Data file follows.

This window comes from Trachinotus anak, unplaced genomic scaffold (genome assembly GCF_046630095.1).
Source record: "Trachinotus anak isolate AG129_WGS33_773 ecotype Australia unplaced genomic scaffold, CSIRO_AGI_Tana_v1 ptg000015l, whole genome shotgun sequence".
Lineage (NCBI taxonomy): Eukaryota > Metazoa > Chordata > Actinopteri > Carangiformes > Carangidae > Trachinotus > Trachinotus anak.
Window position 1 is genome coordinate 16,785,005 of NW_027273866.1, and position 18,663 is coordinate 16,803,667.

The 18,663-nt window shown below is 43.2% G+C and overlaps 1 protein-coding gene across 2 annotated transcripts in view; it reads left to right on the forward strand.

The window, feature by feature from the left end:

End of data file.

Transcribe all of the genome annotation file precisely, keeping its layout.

This window comes from Trachinotus anak, unplaced genomic scaffold (genome assembly GCF_046630095.1).
Source record: "Trachinotus anak isolate AG129_WGS33_773 ecotype Australia unplaced genomic scaffold, CSIRO_AGI_Tana_v1 ptg000015l, whole genome shotgun sequence".
Lineage (NCBI taxonomy): Eukaryota > Metazoa > Chordata > Actinopteri > Carangiformes > Carangidae > Trachinotus > Trachinotus anak.
Window position 1 is genome coordinate 16,785,005 of NW_027273866.1, and position 18,663 is coordinate 16,803,667.

The 18,663-nt window shown below is 43.2% G+C and overlaps 1 protein-coding gene across 2 annotated transcripts in view; it reads left to right on the forward strand.

The window, feature by feature from the left end: